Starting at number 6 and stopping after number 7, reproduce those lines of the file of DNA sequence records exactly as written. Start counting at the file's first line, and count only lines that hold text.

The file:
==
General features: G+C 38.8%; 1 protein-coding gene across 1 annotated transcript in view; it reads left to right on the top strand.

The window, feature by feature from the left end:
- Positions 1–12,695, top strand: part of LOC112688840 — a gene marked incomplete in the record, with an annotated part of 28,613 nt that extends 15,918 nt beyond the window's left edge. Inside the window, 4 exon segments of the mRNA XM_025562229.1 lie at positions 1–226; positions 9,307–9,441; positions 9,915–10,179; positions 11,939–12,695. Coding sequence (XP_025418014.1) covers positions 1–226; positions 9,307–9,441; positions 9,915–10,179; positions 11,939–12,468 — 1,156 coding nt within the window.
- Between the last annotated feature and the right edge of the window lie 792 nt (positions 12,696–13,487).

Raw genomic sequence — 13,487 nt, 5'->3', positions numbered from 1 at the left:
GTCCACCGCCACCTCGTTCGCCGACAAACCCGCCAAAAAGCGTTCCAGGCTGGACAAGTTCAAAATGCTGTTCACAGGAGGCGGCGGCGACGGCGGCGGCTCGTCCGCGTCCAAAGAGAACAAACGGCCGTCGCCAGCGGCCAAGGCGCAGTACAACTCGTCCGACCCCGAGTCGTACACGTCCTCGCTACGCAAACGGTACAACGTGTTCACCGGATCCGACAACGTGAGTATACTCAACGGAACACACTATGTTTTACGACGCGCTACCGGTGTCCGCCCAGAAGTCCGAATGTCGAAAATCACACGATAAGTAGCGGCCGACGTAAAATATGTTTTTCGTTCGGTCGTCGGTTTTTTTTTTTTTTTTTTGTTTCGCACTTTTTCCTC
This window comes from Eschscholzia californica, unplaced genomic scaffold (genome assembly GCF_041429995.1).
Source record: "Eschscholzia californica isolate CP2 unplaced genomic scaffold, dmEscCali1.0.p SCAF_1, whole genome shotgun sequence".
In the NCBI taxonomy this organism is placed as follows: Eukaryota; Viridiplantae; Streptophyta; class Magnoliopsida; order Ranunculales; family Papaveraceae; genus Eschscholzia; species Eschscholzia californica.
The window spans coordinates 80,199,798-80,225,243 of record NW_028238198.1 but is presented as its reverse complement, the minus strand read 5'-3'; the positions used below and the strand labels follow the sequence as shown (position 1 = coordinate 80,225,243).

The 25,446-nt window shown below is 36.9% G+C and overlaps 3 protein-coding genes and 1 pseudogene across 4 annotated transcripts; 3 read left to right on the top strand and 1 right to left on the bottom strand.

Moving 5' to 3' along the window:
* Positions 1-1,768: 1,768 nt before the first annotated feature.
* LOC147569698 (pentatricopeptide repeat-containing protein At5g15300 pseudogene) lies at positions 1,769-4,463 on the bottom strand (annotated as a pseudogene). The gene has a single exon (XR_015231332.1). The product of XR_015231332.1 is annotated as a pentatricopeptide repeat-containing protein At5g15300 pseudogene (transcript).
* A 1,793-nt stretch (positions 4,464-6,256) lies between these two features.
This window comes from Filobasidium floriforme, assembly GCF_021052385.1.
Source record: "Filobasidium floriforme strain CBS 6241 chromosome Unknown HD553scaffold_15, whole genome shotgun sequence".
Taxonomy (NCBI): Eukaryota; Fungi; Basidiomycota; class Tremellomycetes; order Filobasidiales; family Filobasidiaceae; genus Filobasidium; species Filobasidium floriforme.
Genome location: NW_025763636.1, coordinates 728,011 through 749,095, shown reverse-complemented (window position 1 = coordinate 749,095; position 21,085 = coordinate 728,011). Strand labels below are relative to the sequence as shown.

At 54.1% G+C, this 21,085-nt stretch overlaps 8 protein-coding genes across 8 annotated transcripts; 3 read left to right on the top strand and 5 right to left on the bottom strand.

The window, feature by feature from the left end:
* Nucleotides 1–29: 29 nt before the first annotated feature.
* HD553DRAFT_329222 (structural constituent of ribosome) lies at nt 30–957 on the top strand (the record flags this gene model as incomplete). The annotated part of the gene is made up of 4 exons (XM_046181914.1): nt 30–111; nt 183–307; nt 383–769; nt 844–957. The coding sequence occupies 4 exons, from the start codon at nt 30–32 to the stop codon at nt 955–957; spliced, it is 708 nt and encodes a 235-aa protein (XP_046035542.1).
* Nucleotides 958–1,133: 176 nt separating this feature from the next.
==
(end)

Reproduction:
GTCCACCGCCACCTCGTTCGCCGACAAACCCGCCAAAAAGCGTTCCAGGCTGGACAAGTTCAAAATGCTGTTCACAGGAGGCGGCGGCGACGGCGGCGGCTCGTCCGCGTCCAAAGAGAACAAACGGCCGTCGCCAGCGGCCAAGGCGCAGTACAACTCGTCCGACCCCGAGTCGTACACGTCCTCGCTACGCAAACGGTACAACGTGTTCACCGGATCCGACAACGTGAGTATACTCAACGGAACACACTATGTTTTACGACGCGCTACCGGTGTCCGCCCAGAAGTCCGAATGTCGAAAATCACACGATAAGTAGCGGCCGACGTAAAATATGTTTTTCGTTCGGTCGTCGGTTTTTTTTTTTTTTTTTTGTTTCGCACTTTTTCCTC
This window comes from Eschscholzia californica, unplaced genomic scaffold (genome assembly GCF_041429995.1).